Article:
The world is getting ready to return to Derry, Maine and once again experience the unbridled terror of Pennywise in IT. However, those excited for Warner Bros. prestige Fall horror outing would be wise to avoid revisiting the 1990 TV movie based on the same Stephen King novel in preparation; if you do go chasing that paper boat, you’re in for a disappointment.
IT is widely regarded as one of the scariest stories King has ever written, and that assessment’s hard to disagree with. His story of a group of outcast friends taking on an evil spirit living beneath their childhood town is not just tapping into many people’s innate fear of clowns, highlighting the unknowing menace that can lie behind a make-upped smile, but probing all fundamental childhood fears and showing how they can still manifest in later life. It’s telling that Pennywise the Clown has become one of his most striking horror creations.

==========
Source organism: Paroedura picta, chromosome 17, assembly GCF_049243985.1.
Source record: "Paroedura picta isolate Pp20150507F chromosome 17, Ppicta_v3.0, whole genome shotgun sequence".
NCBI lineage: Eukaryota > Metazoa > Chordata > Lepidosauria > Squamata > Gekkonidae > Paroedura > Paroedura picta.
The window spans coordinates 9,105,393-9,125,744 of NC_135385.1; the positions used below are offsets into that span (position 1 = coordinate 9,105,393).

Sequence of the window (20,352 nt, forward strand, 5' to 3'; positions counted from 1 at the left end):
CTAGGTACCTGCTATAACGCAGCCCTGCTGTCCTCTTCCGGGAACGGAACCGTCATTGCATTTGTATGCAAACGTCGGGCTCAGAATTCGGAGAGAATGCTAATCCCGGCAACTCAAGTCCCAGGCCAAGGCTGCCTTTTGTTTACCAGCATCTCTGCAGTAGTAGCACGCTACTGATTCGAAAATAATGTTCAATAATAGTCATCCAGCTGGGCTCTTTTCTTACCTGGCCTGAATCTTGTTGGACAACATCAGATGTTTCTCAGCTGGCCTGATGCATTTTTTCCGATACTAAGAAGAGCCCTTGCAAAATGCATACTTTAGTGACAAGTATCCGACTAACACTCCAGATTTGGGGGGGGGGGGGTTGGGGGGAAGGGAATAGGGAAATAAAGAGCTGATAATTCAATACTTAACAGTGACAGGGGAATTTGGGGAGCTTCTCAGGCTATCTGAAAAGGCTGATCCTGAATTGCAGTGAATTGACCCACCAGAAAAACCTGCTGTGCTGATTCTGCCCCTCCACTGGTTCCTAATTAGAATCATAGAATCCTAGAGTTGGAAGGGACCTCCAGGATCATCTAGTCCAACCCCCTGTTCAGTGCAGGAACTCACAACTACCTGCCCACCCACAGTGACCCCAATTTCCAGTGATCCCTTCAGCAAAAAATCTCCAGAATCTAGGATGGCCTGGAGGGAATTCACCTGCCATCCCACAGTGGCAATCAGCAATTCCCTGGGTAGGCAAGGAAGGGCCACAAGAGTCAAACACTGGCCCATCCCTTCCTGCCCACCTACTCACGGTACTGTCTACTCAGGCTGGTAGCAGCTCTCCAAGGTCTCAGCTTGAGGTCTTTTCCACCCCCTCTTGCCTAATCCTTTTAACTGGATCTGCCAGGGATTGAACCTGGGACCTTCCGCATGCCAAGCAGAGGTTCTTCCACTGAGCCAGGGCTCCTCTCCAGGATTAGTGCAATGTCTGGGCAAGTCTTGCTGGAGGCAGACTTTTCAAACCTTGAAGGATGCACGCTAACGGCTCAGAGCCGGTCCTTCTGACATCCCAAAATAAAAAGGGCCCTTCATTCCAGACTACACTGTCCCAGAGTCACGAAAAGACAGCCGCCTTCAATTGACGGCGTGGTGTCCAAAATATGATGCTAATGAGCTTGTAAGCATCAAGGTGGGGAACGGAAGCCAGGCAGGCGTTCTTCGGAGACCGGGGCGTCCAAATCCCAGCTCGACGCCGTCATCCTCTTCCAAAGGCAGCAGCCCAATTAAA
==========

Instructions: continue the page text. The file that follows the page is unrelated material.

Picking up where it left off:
The TV movie is often folded into this praise. Told in two parts that aired in November in 1990, the miniseries brings the basic idea to the screen in what is now commonly collected as a three-hour feature. Today, it’s treated as some landmark in horror. In fact, it’s so pervasive in pop culture that many are regarding Andy Muschietti’s film a remake.
But not only is the new release really a readaptation, to use the word “remake” somehow implies the “original” is in any way untouchable or a definitive as a take on the source. In reality, the IT TV movie is a rather poor piece of melodrama totally unremarkable besides its impressive inspiration. We’ve felt this way for a long time, but now the original is just over the horizon it seems like the perfect time to descend into the sewers and explore why.